Mathematics is, in many ways, the most generic and abstract of all systems of human thought.
Once Newton found he could describe dynamics and planetary motions using purely mathematical laws and deductive processes, he understood that there was no limit to what else could be explained - given time and ingenuity every aspect of Nature would find its mathematical roots.
Newton himself repeatedly stated how aspects of chemistry, biology and even human thought could be accessed by his method.
He also acknowledged how immense the task would be, involving many contributors over many centuries, however once the system was in place, it could be extended indefinitely.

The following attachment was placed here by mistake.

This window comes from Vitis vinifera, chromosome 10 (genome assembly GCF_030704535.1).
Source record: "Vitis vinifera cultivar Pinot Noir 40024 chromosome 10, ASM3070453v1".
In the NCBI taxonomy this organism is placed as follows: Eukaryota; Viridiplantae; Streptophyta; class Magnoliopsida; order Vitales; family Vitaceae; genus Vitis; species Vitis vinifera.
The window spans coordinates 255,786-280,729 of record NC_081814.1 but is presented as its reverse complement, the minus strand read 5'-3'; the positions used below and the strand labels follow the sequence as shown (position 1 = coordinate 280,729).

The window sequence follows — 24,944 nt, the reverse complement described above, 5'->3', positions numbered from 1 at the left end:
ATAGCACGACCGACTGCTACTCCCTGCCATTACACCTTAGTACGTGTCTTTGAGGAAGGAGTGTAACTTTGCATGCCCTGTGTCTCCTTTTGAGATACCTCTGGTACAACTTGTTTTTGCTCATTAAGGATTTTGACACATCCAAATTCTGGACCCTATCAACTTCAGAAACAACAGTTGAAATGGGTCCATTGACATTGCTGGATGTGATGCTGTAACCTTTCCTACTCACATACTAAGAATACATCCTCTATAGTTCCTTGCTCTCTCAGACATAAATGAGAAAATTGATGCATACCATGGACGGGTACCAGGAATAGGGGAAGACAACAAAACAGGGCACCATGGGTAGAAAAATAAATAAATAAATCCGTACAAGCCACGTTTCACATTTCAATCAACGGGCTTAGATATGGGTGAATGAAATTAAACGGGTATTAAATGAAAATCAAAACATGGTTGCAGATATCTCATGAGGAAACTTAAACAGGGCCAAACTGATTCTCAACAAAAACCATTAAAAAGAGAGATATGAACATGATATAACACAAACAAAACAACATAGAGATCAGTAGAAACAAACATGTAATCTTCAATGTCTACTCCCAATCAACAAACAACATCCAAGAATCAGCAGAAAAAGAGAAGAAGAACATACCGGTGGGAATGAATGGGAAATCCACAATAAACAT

Although not fully understood during his lifetime, the Newtonian method has since been applied to many subjects outside of physics, including chemistry, physiology and philosophy.
This book analyses the Newtonian method and demonstrates how it represents the very roots of our understanding of the great world system we live in today.This unique book is published as the second of a three-part set for Newtonian scholars, historians of science, philosophers of science and others interested in Newtonian physics.All Titles: 1.Newton and Modern Physics2.Newton and the Great World System3.Newton - Innovation and Controversy